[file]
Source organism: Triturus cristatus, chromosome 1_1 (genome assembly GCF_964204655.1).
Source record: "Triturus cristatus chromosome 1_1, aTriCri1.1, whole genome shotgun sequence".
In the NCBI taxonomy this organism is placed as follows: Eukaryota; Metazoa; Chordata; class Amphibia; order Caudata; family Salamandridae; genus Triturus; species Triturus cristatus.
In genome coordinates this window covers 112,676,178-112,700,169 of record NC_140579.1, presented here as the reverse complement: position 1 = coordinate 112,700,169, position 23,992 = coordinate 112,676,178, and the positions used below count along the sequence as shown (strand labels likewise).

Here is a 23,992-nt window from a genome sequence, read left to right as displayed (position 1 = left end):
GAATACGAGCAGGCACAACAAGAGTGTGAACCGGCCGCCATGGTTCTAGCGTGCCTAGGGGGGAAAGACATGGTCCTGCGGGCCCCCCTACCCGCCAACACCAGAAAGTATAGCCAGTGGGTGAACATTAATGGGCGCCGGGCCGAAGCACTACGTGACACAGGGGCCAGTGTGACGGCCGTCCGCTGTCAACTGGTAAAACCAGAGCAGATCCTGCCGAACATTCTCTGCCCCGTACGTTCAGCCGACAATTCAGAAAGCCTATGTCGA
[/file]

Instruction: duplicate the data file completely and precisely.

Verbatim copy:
Source organism: Triturus cristatus, chromosome 1_1 (genome assembly GCF_964204655.1).
Source record: "Triturus cristatus chromosome 1_1, aTriCri1.1, whole genome shotgun sequence".
In the NCBI taxonomy this organism is placed as follows: Eukaryota; Metazoa; Chordata; class Amphibia; order Caudata; family Salamandridae; genus Triturus; species Triturus cristatus.
In genome coordinates this window covers 112,676,178-112,700,169 of record NC_140579.1, presented here as the reverse complement: position 1 = coordinate 112,700,169, position 23,992 = coordinate 112,676,178, and the positions used below count along the sequence as shown (strand labels likewise).

Here is a 23,992-nt window from a genome sequence, read left to right as displayed (position 1 = left end):
GAATACGAGCAGGCACAACAAGAGTGTGAACCGGCCGCCATGGTTCTAGCGTGCCTAGGGGGGAAAGACATGGTCCTGCGGGCCCCCCTACCCGCCAACACCAGAAAGTATAGCCAGTGGGTGAACATTAATGGGCGCCGGGCCGAAGCACTACGTGACACAGGGGCCAGTGTGACGGCCGTCCGCTGTCAACTGGTAAAACCAGAGCAGATCCTGCCGAACATTCTCTGCCCCGTACGTTCAGCCGACAATTCAGAAAGCCTATGTCGA